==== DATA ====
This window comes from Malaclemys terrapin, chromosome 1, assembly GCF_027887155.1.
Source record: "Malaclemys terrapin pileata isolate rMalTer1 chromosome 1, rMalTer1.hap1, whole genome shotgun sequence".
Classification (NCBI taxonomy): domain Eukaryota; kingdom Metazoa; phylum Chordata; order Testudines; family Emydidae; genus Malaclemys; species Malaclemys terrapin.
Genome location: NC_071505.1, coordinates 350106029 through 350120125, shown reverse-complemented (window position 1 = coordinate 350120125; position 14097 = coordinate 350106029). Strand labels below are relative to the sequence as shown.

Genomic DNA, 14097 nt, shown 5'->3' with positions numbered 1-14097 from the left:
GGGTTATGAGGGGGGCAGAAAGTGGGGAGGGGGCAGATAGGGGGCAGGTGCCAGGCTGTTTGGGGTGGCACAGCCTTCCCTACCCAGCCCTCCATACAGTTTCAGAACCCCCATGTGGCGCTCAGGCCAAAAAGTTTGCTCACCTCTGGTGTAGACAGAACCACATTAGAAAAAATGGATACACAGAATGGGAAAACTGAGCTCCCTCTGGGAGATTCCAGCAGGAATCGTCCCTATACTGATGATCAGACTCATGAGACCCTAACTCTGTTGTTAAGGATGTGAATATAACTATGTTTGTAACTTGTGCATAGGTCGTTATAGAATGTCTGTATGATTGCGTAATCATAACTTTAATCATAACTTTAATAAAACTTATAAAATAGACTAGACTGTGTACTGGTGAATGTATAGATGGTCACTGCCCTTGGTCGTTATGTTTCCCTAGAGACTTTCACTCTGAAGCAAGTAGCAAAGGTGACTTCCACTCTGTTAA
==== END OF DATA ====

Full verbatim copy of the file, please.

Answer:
This window comes from Malaclemys terrapin, chromosome 1, assembly GCF_027887155.1.
Source record: "Malaclemys terrapin pileata isolate rMalTer1 chromosome 1, rMalTer1.hap1, whole genome shotgun sequence".
Classification (NCBI taxonomy): domain Eukaryota; kingdom Metazoa; phylum Chordata; order Testudines; family Emydidae; genus Malaclemys; species Malaclemys terrapin.
Genome location: NC_071505.1, coordinates 350106029 through 350120125, shown reverse-complemented (window position 1 = coordinate 350120125; position 14097 = coordinate 350106029). Strand labels below are relative to the sequence as shown.

Genomic DNA, 14097 nt, shown 5'->3' with positions numbered 1-14097 from the left:
GGGTTATGAGGGGGGCAGAAAGTGGGGAGGGGGCAGATAGGGGGCAGGTGCCAGGCTGTTTGGGGTGGCACAGCCTTCCCTACCCAGCCCTCCATACAGTTTCAGAACCCCCATGTGGCGCTCAGGCCAAAAAGTTTGCTCACCTCTGGTGTAGACAGAACCACATTAGAAAAAATGGATACACAGAATGGGAAAACTGAGCTCCCTCTGGGAGATTCCAGCAGGAATCGTCCCTATACTGATGATCAGACTCATGAGACCCTAACTCTGTTGTTAAGGATGTGAATATAACTATGTTTGTAACTTGTGCATAGGTCGTTATAGAATGTCTGTATGATTGCGTAATCATAACTTTAATCATAACTTTAATAAAACTTATAAAATAGACTAGACTGTGTACTGGTGAATGTATAGATGGTCACTGCCCTTGGTCGTTATGTTTCCCTAGAGACTTTCACTCTGAAGCAAGTAGCAAAGGTGACTTCCACTCTGTTAA